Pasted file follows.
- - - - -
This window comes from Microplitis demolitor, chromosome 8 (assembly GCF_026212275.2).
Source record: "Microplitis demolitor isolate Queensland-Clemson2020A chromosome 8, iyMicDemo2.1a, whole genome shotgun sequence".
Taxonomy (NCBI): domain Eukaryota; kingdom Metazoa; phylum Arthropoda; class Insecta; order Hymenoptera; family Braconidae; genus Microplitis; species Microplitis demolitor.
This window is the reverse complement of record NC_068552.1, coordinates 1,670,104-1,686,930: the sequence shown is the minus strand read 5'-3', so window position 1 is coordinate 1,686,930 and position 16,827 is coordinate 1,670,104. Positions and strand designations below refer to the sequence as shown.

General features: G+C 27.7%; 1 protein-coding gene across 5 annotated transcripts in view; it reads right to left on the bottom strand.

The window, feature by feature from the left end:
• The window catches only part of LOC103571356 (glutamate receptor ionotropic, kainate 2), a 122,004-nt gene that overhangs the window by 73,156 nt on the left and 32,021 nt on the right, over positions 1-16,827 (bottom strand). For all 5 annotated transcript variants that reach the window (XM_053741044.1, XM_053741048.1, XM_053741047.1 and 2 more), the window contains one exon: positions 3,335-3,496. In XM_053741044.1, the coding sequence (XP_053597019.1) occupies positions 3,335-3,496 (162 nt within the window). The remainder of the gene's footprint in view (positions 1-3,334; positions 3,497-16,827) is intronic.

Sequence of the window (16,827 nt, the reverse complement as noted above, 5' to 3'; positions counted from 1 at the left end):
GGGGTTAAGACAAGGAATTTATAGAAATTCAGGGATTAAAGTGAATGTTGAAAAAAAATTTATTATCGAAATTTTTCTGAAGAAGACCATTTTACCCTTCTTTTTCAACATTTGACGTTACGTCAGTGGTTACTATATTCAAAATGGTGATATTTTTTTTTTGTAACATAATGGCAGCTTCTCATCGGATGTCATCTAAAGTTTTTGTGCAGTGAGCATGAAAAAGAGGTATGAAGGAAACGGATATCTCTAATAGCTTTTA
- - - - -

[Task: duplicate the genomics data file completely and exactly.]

This window comes from Microplitis demolitor, chromosome 8 (assembly GCF_026212275.2).
Source record: "Microplitis demolitor isolate Queensland-Clemson2020A chromosome 8, iyMicDemo2.1a, whole genome shotgun sequence".
Taxonomy (NCBI): domain Eukaryota; kingdom Metazoa; phylum Arthropoda; class Insecta; order Hymenoptera; family Braconidae; genus Microplitis; species Microplitis demolitor.
This window is the reverse complement of record NC_068552.1, coordinates 1,670,104-1,686,930: the sequence shown is the minus strand read 5'-3', so window position 1 is coordinate 1,686,930 and position 16,827 is coordinate 1,670,104. Positions and strand designations below refer to the sequence as shown.

General features: G+C 27.7%; 1 protein-coding gene across 5 annotated transcripts in view; it reads right to left on the bottom strand.

The window, feature by feature from the left end:
• The window catches only part of LOC103571356 (glutamate receptor ionotropic, kainate 2), a 122,004-nt gene that overhangs the window by 73,156 nt on the left and 32,021 nt on the right, over positions 1-16,827 (bottom strand). For all 5 annotated transcript variants that reach the window (XM_053741044.1, XM_053741048.1, XM_053741047.1 and 2 more), the window contains one exon: positions 3,335-3,496. In XM_053741044.1, the coding sequence (XP_053597019.1) occupies positions 3,335-3,496 (162 nt within the window). The remainder of the gene's footprint in view (positions 1-3,334; positions 3,497-16,827) is intronic.

Sequence of the window (16,827 nt, the reverse complement as noted above, 5' to 3'; positions counted from 1 at the left end):
GGGGTTAAGACAAGGAATTTATAGAAATTCAGGGATTAAAGTGAATGTTGAAAAAAAATTTATTATCGAAATTTTTCTGAAGAAGACCATTTTACCCTTCTTTTTCAACATTTGACGTTACGTCAGTGGTTACTATATTCAAAATGGTGATATTTTTTTTTTGTAACATAATGGCAGCTTCTCATCGGATGTCATCTAAAGTTTTTGTGCAGTGAGCATGAAAAAGAGGTATGAAGGAAACGGATATCTCTAATAGCTTTTA